Here are the statistics from the National Survey of Youth and Religion on retention for various types of religion in the United States (From Christian Smith, et al., Soul Searching, 36; and Christian Smith, et al,, Souls in Transition, 109, 304). These numbers are basically the percentage of the youth whose parents are a religion that have their parent's religion in high school. The second number seems to be those who were a particular religion in high school that are still that religion in their college years. The third number is a multiplication of those two percentages that should give the number of young adults who were raised in that religion that are still that religion in college years. The fourth number is the number of those belonging to a particular religion that are in the devoted category in their college years. The fifth number is those in their college years that are either attenders or devoted. The first, second and fourth numbers are from the NYSR and the third and fifth numbers are calculated from NYSR data.
HS college total devoted + regular
Latter-day Saint 86% 72% 62% 56% 71%
Conservative Protestant 86 64 55 15 34
Roman Catholic 83 66 53 2 21
Jewish 75 61 46 7 11
Black Protestant 81 55 43 6 19
Non-Religious 63 68 43 0 1
Other Religion 57 72 41 15 25
Mainline Protestant 68 50 34 7 25
Indeterminate 45 10 5 5 21
The bad news is that Latter-day Saints lose one of seven of their youth in high school and about twice as many in college. So all told, we lose just over one third of the youth by the time they are through with college. Almost half of those who are left are potentially in trouble.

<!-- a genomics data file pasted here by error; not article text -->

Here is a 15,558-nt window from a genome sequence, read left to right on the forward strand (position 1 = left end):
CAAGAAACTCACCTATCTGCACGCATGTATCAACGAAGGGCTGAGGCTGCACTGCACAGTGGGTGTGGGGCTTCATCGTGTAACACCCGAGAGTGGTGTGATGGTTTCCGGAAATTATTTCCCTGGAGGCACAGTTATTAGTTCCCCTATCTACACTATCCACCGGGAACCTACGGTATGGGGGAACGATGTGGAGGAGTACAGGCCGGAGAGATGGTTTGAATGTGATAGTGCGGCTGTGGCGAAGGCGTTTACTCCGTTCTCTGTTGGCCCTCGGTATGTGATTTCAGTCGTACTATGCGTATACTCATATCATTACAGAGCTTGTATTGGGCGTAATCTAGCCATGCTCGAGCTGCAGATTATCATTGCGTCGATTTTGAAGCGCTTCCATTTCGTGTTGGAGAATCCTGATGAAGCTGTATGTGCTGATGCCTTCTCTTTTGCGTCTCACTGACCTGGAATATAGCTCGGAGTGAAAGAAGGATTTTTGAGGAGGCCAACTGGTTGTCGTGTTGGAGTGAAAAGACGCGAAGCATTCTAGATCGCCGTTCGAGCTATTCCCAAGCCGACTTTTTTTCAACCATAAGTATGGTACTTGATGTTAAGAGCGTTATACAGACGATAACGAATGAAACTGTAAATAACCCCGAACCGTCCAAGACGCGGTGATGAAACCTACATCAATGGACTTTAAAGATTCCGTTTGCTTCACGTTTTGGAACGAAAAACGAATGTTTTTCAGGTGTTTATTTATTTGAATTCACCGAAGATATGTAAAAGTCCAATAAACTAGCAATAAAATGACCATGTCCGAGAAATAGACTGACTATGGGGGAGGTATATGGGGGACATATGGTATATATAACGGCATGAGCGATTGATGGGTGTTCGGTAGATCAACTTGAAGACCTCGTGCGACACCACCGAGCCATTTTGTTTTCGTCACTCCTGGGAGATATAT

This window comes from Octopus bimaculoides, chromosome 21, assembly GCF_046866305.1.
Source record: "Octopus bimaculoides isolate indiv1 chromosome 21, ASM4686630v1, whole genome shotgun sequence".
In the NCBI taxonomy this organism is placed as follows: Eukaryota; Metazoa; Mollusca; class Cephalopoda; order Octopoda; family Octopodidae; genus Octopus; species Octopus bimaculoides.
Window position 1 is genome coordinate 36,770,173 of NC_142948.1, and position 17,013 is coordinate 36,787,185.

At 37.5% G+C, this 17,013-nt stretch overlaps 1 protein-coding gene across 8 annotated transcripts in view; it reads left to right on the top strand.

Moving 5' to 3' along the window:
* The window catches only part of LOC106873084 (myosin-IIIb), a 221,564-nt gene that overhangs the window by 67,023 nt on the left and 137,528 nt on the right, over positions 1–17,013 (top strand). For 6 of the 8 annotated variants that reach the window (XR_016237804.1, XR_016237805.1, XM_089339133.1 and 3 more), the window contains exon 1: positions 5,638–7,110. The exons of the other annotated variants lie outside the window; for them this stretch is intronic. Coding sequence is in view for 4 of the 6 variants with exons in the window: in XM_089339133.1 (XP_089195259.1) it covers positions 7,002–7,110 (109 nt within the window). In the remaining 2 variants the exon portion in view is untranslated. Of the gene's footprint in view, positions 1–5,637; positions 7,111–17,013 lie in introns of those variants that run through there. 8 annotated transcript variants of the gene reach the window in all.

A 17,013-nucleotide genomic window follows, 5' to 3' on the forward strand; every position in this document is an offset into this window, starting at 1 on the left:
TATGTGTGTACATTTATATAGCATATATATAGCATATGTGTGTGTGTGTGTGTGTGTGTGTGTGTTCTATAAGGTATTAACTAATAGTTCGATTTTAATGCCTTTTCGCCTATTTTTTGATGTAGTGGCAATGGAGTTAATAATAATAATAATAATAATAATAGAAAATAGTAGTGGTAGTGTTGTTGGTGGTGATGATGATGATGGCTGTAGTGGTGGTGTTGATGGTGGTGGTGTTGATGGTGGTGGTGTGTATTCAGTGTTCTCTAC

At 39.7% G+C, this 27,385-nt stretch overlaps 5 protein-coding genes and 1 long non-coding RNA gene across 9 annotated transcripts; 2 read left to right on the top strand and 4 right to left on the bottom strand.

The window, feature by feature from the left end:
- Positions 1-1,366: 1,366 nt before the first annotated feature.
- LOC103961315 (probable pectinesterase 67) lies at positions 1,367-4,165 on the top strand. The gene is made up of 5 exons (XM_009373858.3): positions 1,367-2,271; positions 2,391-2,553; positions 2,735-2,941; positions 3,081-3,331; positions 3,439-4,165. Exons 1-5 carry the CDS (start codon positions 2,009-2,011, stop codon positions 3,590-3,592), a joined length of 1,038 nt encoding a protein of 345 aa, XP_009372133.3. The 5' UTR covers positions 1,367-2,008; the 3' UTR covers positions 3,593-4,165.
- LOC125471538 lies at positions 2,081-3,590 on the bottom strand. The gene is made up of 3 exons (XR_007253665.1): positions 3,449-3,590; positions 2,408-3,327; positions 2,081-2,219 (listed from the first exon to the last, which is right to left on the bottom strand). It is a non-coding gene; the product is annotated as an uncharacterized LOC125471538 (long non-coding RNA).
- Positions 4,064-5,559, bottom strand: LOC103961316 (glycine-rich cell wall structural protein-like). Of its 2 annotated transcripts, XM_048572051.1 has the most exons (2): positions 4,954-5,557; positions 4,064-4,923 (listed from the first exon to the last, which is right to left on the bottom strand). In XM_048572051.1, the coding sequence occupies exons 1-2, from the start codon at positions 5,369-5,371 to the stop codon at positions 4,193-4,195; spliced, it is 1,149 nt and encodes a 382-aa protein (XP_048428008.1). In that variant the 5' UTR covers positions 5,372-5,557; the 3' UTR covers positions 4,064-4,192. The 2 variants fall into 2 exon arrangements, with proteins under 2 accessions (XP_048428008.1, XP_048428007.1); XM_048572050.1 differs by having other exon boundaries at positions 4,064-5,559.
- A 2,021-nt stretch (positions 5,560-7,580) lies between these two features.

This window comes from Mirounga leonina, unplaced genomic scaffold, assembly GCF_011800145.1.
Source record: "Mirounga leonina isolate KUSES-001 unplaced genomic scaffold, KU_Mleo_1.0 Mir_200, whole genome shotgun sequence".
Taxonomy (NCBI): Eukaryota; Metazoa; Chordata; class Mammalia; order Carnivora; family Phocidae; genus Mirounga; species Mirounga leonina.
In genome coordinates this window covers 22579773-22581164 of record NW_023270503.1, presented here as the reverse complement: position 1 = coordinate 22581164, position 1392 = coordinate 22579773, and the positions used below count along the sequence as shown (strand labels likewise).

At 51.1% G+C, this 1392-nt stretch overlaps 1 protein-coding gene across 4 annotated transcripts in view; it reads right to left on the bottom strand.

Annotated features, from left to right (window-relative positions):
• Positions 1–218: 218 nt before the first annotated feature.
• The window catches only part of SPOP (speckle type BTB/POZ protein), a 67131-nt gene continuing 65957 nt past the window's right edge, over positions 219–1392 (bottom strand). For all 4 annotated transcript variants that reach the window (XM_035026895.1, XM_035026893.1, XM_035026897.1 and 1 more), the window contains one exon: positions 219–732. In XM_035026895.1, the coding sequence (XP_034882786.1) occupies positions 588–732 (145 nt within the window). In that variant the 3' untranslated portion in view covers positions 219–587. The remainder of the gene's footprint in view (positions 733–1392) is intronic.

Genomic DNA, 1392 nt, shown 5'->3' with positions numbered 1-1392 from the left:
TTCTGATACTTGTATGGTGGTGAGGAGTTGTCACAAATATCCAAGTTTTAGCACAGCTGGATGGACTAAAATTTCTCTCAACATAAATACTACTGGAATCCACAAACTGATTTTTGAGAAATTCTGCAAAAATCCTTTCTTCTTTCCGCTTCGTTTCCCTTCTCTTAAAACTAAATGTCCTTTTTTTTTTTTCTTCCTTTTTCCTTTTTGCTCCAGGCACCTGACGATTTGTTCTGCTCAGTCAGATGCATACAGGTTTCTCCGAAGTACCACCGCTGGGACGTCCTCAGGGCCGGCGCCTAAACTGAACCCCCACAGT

The good news is that of those that stay, over half are in the devoted category and almost three quarters are regular attenders. We have almost four times as many devoted young adults as the next closest religious category, and over twice as many regular attenders. We keep more of our young people than any other religion. Fewer of our college age youth are vulnerable than those in other religions.
One of the interesting things is that the NSYR defines the devoted category as those who are consistently engaged in the only behaviors that the NSYR has found to be statistically significant to retaining faith. The regular category is those who are engaged in those behaviors, but not as consistently.
The behaviors that the NSYR found statistically significant for retention of faith are (1) regular prayer (defined as at least a few times a week), (2) weekly church attendance, and (3) regular scripture reading (defined as at least once a month(!)). The NSYR also found a link between keeping the law of chastity and retaining faith.
Any assessment of how the Church is doing on retaining our young people needs to acknowledge the fact that we have been doing some things right; perhaps many things. It is not a matter of things not working--they clearly are; our retention statistics are the envy of all the other religions--but of things not working as well as they might.
Wednesday, November 19, 2014
Kristen Tobey of the University of Pittsburgh will discuss "Not Non-Mormons": Belonging without Believing in the LDS Church: